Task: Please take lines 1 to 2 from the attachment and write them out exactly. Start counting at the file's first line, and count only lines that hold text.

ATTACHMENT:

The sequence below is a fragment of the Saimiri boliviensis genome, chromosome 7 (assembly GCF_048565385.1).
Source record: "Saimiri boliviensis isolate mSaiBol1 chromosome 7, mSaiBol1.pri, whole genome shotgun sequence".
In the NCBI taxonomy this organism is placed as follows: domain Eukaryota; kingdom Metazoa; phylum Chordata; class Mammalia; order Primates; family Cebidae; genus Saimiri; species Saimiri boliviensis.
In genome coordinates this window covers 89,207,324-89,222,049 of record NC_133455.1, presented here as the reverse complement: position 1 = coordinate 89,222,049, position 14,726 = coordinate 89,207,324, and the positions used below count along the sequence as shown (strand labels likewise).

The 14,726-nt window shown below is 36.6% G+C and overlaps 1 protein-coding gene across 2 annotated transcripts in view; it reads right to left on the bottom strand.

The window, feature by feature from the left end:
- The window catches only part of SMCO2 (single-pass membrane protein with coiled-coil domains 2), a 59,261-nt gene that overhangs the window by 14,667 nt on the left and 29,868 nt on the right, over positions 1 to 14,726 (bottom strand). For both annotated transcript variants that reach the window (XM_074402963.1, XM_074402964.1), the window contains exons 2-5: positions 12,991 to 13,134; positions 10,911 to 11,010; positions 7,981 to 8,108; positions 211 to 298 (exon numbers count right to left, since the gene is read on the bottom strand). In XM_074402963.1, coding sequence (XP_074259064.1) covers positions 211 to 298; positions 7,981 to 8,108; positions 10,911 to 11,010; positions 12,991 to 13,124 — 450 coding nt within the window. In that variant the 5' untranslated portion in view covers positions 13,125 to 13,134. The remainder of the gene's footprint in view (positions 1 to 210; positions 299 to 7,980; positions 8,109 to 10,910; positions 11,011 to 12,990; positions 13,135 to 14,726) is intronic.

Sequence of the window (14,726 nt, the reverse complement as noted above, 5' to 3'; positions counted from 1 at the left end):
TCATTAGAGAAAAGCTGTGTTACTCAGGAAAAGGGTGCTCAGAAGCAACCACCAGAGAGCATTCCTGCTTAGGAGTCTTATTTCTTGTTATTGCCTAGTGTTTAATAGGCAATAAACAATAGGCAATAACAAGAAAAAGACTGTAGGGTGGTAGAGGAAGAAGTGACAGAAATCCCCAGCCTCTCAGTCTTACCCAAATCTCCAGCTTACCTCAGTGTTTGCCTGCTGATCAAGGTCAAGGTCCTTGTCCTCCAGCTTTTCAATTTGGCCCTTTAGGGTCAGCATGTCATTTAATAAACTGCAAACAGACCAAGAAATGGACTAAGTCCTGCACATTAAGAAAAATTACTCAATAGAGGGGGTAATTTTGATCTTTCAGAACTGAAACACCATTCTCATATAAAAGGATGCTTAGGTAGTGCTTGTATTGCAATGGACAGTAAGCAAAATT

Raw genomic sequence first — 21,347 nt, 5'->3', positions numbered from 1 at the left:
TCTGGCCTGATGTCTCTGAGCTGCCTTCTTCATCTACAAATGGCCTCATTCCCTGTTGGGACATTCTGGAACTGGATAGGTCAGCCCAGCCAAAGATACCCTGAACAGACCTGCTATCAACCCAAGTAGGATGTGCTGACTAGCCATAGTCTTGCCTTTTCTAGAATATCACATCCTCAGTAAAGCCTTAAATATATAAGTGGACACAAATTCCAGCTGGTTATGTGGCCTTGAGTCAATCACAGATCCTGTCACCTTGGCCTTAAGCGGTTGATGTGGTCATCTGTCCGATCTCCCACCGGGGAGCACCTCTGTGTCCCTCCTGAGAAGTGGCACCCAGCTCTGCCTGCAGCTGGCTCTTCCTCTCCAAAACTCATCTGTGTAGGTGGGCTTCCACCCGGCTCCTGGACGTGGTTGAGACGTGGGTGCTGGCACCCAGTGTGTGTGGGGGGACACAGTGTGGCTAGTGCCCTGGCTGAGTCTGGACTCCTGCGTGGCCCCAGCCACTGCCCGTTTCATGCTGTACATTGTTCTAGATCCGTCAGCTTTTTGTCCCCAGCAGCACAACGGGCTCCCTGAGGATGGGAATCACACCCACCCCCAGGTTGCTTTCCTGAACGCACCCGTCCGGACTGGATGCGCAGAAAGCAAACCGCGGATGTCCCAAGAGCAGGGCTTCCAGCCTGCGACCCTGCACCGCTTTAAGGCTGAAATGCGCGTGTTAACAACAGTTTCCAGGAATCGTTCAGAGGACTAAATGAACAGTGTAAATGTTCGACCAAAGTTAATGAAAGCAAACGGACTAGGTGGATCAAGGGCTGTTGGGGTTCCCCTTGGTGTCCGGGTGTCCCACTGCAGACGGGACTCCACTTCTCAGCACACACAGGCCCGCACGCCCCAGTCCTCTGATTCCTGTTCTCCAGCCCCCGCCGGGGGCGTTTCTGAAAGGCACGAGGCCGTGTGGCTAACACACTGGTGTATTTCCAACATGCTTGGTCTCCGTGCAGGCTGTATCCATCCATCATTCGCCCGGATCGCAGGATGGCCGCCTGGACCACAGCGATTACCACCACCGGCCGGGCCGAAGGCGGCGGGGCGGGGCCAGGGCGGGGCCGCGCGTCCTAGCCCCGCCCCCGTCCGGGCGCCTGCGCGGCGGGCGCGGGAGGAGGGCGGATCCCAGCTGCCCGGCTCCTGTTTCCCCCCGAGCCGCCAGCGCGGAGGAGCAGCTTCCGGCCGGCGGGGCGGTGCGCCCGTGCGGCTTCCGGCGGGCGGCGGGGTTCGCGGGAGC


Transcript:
The sequence below is a fragment of the Saimiri boliviensis genome, chromosome 7 (assembly GCF_048565385.1).
Source record: "Saimiri boliviensis isolate mSaiBol1 chromosome 7, mSaiBol1.pri, whole genome shotgun sequence".